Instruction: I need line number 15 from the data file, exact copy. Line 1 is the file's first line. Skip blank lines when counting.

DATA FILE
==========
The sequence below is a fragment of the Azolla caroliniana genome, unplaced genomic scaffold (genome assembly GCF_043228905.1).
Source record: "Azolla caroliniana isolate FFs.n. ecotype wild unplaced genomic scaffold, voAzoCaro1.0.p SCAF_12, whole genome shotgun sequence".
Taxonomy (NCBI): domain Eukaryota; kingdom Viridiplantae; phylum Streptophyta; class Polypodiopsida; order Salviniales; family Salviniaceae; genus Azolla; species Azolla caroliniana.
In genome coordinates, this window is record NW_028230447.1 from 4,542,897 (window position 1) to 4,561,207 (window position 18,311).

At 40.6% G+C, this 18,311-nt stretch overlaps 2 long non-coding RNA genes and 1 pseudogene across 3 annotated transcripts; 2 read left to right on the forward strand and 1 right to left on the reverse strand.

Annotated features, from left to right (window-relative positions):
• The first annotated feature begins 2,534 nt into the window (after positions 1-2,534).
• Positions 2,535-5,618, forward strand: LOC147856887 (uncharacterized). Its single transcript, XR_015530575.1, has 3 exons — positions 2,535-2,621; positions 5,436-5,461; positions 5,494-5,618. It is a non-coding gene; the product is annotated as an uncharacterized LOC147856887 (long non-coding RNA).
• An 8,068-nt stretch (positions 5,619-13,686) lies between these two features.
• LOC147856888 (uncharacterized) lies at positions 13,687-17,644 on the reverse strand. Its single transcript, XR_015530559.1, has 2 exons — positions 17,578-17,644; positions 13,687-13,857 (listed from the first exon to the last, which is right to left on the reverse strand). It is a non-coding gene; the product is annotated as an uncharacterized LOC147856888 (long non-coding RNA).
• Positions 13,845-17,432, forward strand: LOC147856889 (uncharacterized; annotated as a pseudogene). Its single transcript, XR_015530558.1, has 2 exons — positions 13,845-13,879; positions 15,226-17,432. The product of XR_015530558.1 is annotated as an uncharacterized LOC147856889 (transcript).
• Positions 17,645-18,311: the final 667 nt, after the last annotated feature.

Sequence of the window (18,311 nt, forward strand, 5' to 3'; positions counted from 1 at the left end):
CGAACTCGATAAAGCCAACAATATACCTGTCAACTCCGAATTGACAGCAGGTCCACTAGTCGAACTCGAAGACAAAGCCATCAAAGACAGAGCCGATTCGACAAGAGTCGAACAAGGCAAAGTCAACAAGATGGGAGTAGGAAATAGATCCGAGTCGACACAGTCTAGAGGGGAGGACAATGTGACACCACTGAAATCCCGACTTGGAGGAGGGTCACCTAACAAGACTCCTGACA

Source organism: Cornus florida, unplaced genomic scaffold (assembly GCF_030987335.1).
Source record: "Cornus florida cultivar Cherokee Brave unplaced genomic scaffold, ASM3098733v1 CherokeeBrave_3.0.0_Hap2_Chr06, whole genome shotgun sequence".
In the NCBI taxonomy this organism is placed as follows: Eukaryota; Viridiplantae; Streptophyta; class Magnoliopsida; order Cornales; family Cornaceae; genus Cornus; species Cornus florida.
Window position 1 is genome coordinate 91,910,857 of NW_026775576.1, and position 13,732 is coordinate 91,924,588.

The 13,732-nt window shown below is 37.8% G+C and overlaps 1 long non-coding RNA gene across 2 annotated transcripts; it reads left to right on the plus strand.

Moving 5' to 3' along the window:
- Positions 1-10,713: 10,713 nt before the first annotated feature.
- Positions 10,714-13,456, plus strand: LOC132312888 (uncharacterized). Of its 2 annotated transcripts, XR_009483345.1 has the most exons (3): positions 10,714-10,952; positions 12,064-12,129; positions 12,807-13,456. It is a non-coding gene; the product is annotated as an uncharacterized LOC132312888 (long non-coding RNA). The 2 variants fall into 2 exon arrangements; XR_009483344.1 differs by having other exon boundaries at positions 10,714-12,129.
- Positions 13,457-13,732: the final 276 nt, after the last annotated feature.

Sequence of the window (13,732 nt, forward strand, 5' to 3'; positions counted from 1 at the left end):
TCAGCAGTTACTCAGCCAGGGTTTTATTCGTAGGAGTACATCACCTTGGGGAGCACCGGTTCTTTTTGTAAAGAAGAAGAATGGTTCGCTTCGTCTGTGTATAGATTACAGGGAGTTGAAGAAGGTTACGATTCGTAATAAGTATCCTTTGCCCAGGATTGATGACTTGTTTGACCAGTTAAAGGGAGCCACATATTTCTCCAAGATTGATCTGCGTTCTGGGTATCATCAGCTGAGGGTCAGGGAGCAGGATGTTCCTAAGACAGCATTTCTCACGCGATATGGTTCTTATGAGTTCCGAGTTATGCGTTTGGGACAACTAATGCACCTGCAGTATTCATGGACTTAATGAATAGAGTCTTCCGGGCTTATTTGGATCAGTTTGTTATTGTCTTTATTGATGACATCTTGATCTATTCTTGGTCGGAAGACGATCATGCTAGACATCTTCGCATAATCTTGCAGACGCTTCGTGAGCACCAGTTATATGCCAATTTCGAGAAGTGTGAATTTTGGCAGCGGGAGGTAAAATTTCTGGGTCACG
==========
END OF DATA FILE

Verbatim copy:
Source organism: Cornus florida, unplaced genomic scaffold (assembly GCF_030987335.1).